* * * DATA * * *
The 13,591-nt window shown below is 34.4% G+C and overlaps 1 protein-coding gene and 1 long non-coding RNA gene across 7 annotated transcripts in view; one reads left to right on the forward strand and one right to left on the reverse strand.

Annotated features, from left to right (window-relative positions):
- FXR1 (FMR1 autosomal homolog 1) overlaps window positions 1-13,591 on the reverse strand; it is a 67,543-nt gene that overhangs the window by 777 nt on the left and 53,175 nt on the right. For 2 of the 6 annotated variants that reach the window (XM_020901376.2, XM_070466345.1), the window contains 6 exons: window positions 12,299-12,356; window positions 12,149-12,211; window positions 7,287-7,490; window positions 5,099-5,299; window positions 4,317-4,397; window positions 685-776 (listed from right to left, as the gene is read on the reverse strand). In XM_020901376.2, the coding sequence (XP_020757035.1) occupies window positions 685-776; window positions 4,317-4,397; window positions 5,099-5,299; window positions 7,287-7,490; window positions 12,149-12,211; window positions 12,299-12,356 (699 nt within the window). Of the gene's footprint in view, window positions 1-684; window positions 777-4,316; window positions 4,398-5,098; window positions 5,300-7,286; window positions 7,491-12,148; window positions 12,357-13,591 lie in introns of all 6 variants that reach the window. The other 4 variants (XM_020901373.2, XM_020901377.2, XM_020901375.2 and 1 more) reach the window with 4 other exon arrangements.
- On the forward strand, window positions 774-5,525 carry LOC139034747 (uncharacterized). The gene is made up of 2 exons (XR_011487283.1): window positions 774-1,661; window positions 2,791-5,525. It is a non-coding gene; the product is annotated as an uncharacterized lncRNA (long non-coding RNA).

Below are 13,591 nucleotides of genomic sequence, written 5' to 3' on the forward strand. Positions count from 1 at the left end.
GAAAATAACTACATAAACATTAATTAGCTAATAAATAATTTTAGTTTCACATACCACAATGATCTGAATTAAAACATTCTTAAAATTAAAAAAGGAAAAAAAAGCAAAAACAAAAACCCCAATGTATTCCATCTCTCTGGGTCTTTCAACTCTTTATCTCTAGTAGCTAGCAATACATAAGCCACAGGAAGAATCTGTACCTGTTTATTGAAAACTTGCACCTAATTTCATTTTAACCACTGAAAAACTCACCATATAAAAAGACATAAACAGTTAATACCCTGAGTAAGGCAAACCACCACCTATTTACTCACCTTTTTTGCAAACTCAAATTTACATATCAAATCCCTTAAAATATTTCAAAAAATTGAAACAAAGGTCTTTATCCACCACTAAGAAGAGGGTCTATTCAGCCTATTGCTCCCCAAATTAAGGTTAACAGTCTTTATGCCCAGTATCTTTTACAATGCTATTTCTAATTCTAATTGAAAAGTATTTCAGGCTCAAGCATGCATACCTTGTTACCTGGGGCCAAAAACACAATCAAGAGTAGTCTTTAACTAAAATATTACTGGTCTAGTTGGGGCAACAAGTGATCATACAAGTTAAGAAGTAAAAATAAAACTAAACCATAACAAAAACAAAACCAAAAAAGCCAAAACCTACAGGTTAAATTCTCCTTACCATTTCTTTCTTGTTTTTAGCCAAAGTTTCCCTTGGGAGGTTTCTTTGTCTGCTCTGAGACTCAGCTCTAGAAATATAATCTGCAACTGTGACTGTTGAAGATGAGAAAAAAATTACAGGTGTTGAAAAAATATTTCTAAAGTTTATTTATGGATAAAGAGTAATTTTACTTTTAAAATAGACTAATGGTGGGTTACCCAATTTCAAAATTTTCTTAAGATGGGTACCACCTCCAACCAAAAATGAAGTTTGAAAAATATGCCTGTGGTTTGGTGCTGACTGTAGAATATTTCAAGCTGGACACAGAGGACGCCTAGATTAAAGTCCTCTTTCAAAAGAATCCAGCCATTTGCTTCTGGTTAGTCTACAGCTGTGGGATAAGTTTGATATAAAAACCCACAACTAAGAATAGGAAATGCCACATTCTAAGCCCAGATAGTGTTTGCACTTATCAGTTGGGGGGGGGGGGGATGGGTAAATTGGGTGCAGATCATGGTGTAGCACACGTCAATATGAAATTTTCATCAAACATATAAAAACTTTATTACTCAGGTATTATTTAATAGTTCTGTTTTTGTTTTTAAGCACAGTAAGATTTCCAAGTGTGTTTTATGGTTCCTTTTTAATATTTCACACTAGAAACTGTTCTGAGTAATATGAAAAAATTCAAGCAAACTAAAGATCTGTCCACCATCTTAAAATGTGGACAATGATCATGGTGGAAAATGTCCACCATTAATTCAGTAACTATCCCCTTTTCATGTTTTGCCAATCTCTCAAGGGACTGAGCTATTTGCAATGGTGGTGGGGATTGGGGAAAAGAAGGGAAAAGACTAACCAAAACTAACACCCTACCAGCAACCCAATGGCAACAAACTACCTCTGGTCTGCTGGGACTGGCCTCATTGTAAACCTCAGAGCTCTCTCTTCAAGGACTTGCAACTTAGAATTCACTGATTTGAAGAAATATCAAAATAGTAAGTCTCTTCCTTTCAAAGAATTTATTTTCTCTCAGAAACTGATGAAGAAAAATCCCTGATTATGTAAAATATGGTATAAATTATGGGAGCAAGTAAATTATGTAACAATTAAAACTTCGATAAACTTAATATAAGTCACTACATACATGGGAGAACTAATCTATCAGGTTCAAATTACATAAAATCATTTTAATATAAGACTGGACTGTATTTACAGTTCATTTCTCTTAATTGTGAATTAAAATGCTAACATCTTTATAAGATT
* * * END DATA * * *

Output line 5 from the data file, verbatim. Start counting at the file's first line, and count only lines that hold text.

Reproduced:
Below are 13,591 nucleotides of genomic sequence, written 5' to 3' on the forward strand. Positions count from 1 at the left end.